The A-Z database list on SOLO can take you to many weird and wonderful places. Each database provides a window into a new personality. Will I be the person who knows an uncanny amount about Early Zoological Literature? Or perhaps seleucid coinage? It seems that even just a little light reading in these databases would get me ahead of the pack – though perhaps Oxford is a city in which that is not reliably the case…
As tempting as these avenues of identity re-invention are, I have a feeling that I would have to somewhat crowbar these topics into conversation. Talking a lot about coins is something that is a little less charming when you’re the one who brought them up… Perhaps, I thought, it might be sensible to choose something a little more mainstream. So, this month I decided not to start a new chapter of my persona, but revisit an old one. The topic I’ve selected for this month indulges a subject I was obsessed with as a child, and the database itself is one that finds the perfect balance between accessible and delightfully specific: the database of Victorian Popular Culture. A sprawling resource with countless entries, this database is still extremely navigable and filled to the brim with treasures.
Arriving at the Database
When first opening the database of Victorian Popular Culture, you are greeting by a well laid-out menu. The initial drop down tab is arranged into the sections:
‘Introduction’ to give users a sense of what they can do with the resource
‘Browse documents’ for broad umbrellas of research topics
‘Explore’ for the researcher just dipping their toe into Victorian waters (ideally they’d also be wearing a very fetching Victorian bathing suit to boot)
‘Visual sources’ for photographs, plates, cinema footage – the list goes on
‘Help’ – for a more detialed guide of how to make the most of the database and further information
Having a Browse
While all the headings in the ‘Browse Documents’ section looked tempting, I decided to look into Circuses. Once in the item list, I was met with even more (delightfully organised) drop down boxes. Not unlike SOLO or the Ashmolean Database (our previous database spotlight), here you can select the item type you’re looking for. Perhaps it’s ephemera, or playbills. At this stage you can also filter by the Library/Archive that holds the item. This is a great feature for those that wish to find items they can visit in person.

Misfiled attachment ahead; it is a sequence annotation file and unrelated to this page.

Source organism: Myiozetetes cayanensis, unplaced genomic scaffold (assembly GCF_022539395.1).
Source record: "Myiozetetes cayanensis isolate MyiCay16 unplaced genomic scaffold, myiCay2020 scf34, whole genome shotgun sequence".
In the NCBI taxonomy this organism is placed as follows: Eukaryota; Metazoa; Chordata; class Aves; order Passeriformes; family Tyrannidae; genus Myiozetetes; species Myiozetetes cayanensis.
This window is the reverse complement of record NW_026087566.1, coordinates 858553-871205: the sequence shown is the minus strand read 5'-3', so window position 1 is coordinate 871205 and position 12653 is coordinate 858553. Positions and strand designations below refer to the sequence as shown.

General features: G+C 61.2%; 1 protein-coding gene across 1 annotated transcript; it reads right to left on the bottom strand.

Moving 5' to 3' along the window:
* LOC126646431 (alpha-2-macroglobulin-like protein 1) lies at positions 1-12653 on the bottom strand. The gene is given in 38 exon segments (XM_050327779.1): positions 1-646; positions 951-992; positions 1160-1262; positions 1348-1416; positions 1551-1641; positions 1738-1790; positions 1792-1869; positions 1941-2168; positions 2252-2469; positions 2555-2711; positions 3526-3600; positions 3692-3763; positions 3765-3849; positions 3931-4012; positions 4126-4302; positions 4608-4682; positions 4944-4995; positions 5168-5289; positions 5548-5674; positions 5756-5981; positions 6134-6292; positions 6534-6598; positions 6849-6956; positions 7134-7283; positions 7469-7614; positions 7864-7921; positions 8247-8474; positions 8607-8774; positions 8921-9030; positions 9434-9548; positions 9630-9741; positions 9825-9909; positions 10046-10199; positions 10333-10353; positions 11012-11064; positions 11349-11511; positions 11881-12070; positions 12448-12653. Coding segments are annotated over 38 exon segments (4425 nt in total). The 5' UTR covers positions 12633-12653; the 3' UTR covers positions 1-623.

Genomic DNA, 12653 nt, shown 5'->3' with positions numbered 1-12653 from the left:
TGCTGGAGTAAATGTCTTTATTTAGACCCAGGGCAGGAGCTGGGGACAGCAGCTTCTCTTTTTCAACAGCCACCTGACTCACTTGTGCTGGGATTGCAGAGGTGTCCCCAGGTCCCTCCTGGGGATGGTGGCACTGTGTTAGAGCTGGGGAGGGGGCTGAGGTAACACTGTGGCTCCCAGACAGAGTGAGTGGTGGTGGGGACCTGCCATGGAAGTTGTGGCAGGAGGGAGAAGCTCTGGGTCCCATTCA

Deciding not to filter the results at this stage, I began scrolling through the items. With thumbnail images of each item, you get a pretty clear idea of the sort of thing you’ll be looking at when you select an item. As I scrolled, enjoying snapshots of photographs and sheetmusic, my eye was caught by a diving figure of gold foiling on the cover of Acrobats and Mountebanks by Hugues Le Roux (1890).
Acrobats and Mountebanks
Clicking into the item took me to the catalogue page with publication information and item type. For example, here I learnt that this text is kept as part of the National Fairground Archive at the University of Sheffield. If I absolutely had to get trapped in an archive overnight, due to what I’m sure would be very legitimate and even likely circumstances, I could do worse than this one. (These are the kinds of scenarios you begin to ponder when you become a library graduate trainee…). If one database just isn’t enough, treat yourself to a browse of the NFCA and find materials on illusions, menageries, pleasure gardens and fairground rides.
The text of Acrobats and Mountebanks was digitized and I had the option of browsing the whole text page by page or navigating by chapter. I was struck by the high quality of the images, so entered into the world of the Victorian circus without a particular destination in mind. Weaving through the acts and attractions described in the book I could feel the the ghost of the author’s excitement; gorgeous illustrations throughout the text draw you into a world where horse drawn carriages carry ladies in smart dresses to the fair (p. 38), where ‘everyone is come for amusement and intends to get it’ (p. 39). In the preface it is promised that the reader will be led to ‘the threshold of an unknown world’ (p. vi) and I felt a little like someone about to attend the circus myself.